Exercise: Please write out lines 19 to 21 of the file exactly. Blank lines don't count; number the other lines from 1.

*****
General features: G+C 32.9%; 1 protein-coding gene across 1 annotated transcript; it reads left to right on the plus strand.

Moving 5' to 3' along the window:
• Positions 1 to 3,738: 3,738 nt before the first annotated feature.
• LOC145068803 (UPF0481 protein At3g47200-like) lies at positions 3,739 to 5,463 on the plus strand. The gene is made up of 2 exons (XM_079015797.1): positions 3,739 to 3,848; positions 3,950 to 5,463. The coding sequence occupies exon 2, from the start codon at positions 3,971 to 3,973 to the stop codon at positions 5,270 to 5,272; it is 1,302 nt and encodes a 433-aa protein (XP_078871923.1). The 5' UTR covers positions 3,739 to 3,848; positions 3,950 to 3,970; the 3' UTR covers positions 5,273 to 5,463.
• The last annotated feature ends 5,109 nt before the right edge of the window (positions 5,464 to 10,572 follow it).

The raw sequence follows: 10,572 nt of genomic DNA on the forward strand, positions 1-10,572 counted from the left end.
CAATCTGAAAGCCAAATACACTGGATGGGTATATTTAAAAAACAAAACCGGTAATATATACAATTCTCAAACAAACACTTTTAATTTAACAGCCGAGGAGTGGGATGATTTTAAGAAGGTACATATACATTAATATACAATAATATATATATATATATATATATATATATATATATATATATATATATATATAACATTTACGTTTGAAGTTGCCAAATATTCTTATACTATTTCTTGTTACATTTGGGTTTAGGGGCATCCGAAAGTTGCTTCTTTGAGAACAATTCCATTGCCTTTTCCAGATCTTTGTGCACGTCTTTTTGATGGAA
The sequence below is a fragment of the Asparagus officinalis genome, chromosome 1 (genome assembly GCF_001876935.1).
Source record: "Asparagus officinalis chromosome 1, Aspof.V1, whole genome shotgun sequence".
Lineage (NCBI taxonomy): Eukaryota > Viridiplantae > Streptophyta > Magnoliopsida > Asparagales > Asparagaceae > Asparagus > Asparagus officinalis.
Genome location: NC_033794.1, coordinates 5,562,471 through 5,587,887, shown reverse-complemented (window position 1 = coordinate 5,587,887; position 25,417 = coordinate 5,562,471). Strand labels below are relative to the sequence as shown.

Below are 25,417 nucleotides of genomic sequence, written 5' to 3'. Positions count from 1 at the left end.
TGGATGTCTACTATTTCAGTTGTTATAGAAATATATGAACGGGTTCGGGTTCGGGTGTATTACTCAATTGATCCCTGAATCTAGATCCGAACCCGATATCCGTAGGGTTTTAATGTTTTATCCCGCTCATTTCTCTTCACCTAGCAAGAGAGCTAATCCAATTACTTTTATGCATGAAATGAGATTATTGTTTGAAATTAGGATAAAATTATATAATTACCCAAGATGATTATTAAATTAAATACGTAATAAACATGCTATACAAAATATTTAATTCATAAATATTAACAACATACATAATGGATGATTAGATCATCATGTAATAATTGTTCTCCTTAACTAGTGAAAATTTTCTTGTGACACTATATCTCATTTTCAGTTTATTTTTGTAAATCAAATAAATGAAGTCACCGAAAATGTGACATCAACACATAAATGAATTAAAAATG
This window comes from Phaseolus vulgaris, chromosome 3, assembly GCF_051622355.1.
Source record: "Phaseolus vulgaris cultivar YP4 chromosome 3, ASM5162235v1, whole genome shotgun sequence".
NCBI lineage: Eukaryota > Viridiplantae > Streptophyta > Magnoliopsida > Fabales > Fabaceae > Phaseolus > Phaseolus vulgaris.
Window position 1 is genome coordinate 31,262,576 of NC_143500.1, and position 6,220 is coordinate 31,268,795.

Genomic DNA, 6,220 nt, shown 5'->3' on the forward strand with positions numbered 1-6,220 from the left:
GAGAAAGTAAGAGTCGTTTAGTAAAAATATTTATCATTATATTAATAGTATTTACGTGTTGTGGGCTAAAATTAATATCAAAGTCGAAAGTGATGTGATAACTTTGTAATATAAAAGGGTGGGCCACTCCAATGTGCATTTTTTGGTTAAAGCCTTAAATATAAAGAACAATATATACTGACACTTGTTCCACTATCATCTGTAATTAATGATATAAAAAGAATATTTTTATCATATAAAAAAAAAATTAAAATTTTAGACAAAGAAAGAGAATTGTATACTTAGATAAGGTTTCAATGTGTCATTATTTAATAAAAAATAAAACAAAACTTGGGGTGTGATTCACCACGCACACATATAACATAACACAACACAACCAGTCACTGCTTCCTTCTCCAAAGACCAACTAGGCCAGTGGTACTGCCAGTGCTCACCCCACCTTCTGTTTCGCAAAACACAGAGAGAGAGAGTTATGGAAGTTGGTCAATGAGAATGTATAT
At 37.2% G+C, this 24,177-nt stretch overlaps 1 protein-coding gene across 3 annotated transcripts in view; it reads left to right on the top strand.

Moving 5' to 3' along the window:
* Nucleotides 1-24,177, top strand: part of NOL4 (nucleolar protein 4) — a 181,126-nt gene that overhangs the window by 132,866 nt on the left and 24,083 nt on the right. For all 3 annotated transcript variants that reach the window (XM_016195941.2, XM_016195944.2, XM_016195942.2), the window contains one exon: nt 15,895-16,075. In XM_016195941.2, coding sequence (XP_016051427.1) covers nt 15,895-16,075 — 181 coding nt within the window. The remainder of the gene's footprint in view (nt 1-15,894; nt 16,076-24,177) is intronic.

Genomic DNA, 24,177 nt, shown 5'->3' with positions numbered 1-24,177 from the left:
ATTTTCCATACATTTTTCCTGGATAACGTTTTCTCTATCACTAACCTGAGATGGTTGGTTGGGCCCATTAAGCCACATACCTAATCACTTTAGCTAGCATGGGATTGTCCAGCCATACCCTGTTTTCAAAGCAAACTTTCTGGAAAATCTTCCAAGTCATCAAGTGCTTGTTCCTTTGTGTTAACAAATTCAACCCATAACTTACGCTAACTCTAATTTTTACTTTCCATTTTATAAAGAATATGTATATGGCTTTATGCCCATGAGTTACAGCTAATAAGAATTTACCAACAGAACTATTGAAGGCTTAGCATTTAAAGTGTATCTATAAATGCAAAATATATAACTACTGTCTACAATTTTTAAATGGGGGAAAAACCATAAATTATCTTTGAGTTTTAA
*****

GAGAAAGTAAGAGTCGTTTAGTAAAAATATTTATCATTATATTAATAGTATTTACGTGTTGTGGGCTAAAATTAATATCAAAGTCGAAAGTGATGTGATAACTTTGTAATATAAAAGGGTGGGCCACTCCAATGTGCATTTTTTGGTTAAAGCCTTAAATATAAAGAACAATATATACTGACACTTGTTCCACTATCATCTGTAATTAATGATATAAAAAGAATATTTTTATCATATAAAAAAAAAATTAAAATTTTAGACAAAGAAAGAGAATTGTATACTTAGATAAGGTTTCAATGTGTCATTATTTAATAAAAAATAAAACAAAACTTGGGGTGTGATTCACCACGCACACATATAACATAACACAACACAACCAGTCACTGCTTCCTTCTCCAAAGACCAACTAGGCCAGTGGTACTGCCAGTGCTCACCCCACCTTCTGTTTCGCAAAACACAGAGAGAGAGAGTTATGGAAGTTGGTCAATGAGAATGTATAT
At 37.2% G+C, this 24,177-nt stretch overlaps 1 protein-coding gene across 3 annotated transcripts in view; it reads left to right on the top strand.

Moving 5' to 3' along the window: